Football seems pretty stupid to me. Athletes line up across from eachother, then run at eachother as fast as they can. However, football is my favorite sport to watch. There is alot of large forces coliding in football. Every colision can be related back to physics. The force of anything is determind by its mass and acceleration. The larger the mass of an athlete and the more acceleration an athelete has the larger the force the athlete can produce. NFL players can produce large forces on
Rocking chairs are by far the coolest chairs. Someone should invent a rocking sofa. I'd buy it. There's alot of physics that goes into the rocking back and forth of a rocking chair. The motion is started by the person sitting in the rocking chair. Utilizing the strenght of their legs they push against the ground. This causes the chair to rock upwards. Then the chair rocks downward due to the curved nature of the chairs base and newton's second law, every force has an equal opposite force.
Snowboarding is my favorite thing to do. Carving into the mountain and gliding down its smooth surface makes me smile. Physics plays a huge role in snowboarding. Newton's third law, any force has equal but opposite force, directly applies to snowboarding. When carving on a snowboard, the rider exerts a force on one edge of the snowboard and the snow on the mountain counteracts this force allowing the snowboarder to carve into the mountain. Being abble to understand physics and apply it to t
Ive been playing lacrosse for a pretty long time now. Yet ive neglected to notice the physics that apply to lacrosse until i began taking physics my junior year. Now i realize that many concepts i learn in the classroom apply to me on the lacrosse field. For example, every time I take a shot, the path of the ball becomes a projectile. The velocity and placement of the ball are determined by the force i apply to it and the downward acceleration of gravity on the ball. Also, while shooting cr
Hello everyone, earlier today i was riding a pretty cool scooter. The scooter has two wheels in the back and one in the front. The two back wheels are positioned in a way that enables the rider to drift/ make verysharp turns. This relates to dinamic motion in physics. The shifting of the mass of the rider of the scooter side to side proppels the scooter forward. Also, when preforming a turn the rider utalizes the swindiling back wheels to sharpley turn. This video will demonstrate:
As I learn more and more in my regents physics class i realize that everyting we accomplish in our lives outside the physics classroom can be directly related to what we discover inside the classroom. Even making sandwiches filled with delicious peanutbutter and strawberry jelly can be applied to physics. The force used to spread the jelly and peanutbutter on the bread is an example of horizontal motion, the more force applied the smoother the spread. Increasing the velocity in which you spre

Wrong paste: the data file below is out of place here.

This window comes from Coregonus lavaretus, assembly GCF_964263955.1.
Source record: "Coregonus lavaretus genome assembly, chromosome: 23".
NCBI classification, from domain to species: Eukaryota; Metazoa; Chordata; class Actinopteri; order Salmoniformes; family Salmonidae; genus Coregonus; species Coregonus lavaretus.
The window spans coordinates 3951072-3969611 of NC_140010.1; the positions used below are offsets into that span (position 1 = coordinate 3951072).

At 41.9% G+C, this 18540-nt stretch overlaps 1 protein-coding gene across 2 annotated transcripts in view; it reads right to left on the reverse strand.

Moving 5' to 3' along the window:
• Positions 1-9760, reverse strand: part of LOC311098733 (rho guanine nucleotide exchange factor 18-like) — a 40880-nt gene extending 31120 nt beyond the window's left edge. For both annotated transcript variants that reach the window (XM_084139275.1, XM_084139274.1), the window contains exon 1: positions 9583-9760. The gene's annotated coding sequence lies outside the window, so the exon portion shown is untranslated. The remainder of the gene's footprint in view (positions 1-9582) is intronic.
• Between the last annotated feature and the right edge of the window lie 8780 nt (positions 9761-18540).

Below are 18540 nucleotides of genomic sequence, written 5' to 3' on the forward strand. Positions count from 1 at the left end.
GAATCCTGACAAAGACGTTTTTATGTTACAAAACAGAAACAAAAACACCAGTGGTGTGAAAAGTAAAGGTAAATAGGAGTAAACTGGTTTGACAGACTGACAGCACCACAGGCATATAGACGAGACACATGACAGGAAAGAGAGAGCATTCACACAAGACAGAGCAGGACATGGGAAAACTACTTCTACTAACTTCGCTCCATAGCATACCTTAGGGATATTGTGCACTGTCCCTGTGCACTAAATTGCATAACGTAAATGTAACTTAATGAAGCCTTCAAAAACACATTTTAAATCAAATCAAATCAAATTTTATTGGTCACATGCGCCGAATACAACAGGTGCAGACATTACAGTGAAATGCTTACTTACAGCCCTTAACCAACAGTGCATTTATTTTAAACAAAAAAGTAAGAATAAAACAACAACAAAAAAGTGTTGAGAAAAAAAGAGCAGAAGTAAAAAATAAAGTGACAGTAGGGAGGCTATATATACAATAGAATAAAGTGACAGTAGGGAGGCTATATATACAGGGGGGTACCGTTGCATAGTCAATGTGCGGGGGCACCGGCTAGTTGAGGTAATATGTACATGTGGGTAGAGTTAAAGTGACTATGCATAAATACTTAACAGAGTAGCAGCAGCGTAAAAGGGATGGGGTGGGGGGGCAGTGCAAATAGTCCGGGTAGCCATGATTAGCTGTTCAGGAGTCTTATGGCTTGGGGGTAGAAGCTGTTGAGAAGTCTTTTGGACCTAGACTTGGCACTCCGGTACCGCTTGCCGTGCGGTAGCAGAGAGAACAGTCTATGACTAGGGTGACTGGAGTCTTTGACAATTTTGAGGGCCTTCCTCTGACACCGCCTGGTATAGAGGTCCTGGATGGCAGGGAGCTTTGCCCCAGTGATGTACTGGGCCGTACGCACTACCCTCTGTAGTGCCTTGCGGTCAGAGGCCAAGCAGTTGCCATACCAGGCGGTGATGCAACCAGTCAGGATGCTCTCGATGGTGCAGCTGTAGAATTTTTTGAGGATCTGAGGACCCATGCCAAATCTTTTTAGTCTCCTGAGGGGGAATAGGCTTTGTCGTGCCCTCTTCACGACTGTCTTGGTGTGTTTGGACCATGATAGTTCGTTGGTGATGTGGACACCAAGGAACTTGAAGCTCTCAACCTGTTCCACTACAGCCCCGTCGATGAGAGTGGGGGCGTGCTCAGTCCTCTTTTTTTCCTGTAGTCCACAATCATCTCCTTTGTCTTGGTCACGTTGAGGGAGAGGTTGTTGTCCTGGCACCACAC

Hello, my name is Ian and i enjoy skateboarding. This year i decided to take physics and while learning about the concepts of motion I realized these concepts are directly related to skateboarding. Physics can be applied to everything, the understanding and comprehension of physics can also help me in my progresion of skating. To move while skateboarding the rider uses the force of pushing their foot against the ground to increase their velocity. The greater force applied the more velocity i
The pages of APlusPhysics.com, Physics in Action podcasts, and other online media at this site are made available as a service to physics students, instructors, and others. Their use is encouraged and is free of charge. Teachers who wish to use materials either in a classroom demonstration format or as part of an interactive activity/lesson are granted permission (and encouraged) to do so. Linking to information on this site is allowed and encouraged, but content from APlusPhysics may not be made available elsewhere on the Internet without the author's written permission.
APlusPhysics.com, Silly Beagle Productions and Physics In Action materials are copyright protected and the author restricts their use to online usage through a live internet connection. Any downloading of files to other storage devices (hard drives, web servers, school servers, CDs, etc.) with the exception of Physics In Action podcast episodes is prohibited. The use of images, text and animations in other projects (including non-profit endeavors) is also prohibited. Requests for permission to use such material on other projects may be submitted in writing to firstname.lastname@example.org. Licensing of the content of APlusPhysics.com for other uses may be considered in the future.